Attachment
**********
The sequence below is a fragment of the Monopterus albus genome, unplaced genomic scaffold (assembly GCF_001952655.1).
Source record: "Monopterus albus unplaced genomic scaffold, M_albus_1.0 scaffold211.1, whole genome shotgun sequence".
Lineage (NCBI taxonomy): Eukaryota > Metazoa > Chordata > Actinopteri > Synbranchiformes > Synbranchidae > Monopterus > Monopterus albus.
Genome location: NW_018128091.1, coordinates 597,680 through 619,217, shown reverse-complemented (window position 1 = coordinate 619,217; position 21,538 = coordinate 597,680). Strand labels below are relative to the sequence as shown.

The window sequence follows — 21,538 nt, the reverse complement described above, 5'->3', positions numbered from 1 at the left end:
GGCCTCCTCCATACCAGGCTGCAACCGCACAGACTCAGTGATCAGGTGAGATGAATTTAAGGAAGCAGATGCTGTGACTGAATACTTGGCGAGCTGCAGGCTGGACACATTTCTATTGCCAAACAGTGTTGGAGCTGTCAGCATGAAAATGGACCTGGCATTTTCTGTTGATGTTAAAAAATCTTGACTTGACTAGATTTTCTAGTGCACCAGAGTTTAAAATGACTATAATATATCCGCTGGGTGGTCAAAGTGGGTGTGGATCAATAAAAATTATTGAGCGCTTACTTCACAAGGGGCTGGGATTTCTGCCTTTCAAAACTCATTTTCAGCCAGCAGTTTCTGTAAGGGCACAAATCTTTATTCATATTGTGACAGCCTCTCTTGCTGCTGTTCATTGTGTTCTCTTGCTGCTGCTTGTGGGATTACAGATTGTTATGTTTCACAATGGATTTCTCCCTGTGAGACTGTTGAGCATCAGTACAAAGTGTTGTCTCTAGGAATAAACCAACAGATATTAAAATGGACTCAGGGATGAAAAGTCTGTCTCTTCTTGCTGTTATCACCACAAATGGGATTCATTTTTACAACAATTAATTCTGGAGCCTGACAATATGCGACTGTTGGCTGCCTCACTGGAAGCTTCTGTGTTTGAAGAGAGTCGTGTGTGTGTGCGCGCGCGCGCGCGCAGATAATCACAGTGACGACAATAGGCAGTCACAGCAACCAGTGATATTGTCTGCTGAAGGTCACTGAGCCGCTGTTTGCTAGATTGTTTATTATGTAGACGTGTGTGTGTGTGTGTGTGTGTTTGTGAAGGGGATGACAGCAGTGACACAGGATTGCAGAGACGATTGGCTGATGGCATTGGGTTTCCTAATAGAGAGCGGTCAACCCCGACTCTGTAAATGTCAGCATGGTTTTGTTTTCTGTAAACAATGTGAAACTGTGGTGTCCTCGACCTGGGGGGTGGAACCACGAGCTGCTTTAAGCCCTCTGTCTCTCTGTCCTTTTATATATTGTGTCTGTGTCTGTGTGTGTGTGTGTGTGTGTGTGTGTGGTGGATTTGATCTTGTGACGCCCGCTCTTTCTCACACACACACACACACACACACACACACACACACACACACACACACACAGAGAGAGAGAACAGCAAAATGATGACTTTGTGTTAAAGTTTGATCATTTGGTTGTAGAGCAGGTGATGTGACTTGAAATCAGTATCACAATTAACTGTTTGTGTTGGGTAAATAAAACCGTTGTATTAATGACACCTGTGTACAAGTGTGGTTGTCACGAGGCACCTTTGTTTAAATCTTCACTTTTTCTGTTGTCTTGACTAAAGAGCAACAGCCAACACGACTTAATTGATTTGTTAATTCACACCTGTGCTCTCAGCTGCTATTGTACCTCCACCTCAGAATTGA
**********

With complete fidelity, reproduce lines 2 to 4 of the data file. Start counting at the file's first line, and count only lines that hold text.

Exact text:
Source record: "Monopterus albus unplaced genomic scaffold, M_albus_1.0 scaffold211.1, whole genome shotgun sequence".
Lineage (NCBI taxonomy): Eukaryota > Metazoa > Chordata > Actinopteri > Synbranchiformes > Synbranchidae > Monopterus > Monopterus albus.
Genome location: NW_018128091.1, coordinates 597,680 through 619,217, shown reverse-complemented (window position 1 = coordinate 619,217; position 21,538 = coordinate 597,680). Strand labels below are relative to the sequence as shown.